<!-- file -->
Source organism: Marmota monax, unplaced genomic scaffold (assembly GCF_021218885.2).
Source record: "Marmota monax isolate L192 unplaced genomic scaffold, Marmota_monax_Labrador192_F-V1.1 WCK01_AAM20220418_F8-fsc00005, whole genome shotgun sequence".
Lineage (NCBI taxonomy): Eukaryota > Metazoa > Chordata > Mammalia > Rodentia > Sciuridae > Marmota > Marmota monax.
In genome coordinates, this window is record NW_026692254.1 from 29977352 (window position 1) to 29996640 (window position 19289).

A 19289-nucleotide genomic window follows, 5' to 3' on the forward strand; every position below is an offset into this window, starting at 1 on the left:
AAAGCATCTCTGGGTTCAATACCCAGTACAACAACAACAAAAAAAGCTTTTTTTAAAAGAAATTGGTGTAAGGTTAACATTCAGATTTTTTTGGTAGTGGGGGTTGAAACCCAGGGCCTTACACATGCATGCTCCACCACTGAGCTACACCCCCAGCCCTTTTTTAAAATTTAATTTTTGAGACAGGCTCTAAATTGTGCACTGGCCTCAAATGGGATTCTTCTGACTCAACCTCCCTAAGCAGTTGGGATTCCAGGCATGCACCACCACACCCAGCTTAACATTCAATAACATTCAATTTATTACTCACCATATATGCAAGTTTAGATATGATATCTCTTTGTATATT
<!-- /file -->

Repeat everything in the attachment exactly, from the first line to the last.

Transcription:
Source organism: Marmota monax, unplaced genomic scaffold (assembly GCF_021218885.2).
Source record: "Marmota monax isolate L192 unplaced genomic scaffold, Marmota_monax_Labrador192_F-V1.1 WCK01_AAM20220418_F8-fsc00005, whole genome shotgun sequence".
Lineage (NCBI taxonomy): Eukaryota > Metazoa > Chordata > Mammalia > Rodentia > Sciuridae > Marmota > Marmota monax.
In genome coordinates, this window is record NW_026692254.1 from 29977352 (window position 1) to 29996640 (window position 19289).

A 19289-nucleotide genomic window follows, 5' to 3' on the forward strand; every position below is an offset into this window, starting at 1 on the left:
AAAGCATCTCTGGGTTCAATACCCAGTACAACAACAACAAAAAAAGCTTTTTTTAAAAGAAATTGGTGTAAGGTTAACATTCAGATTTTTTTGGTAGTGGGGGTTGAAACCCAGGGCCTTACACATGCATGCTCCACCACTGAGCTACACCCCCAGCCCTTTTTTAAAATTTAATTTTTGAGACAGGCTCTAAATTGTGCACTGGCCTCAAATGGGATTCTTCTGACTCAACCTCCCTAAGCAGTTGGGATTCCAGGCATGCACCACCACACCCAGCTTAACATTCAATAACATTCAATTTATTACTCACCATATATGCAAGTTTAGATATGATATCTCTTTGTATATT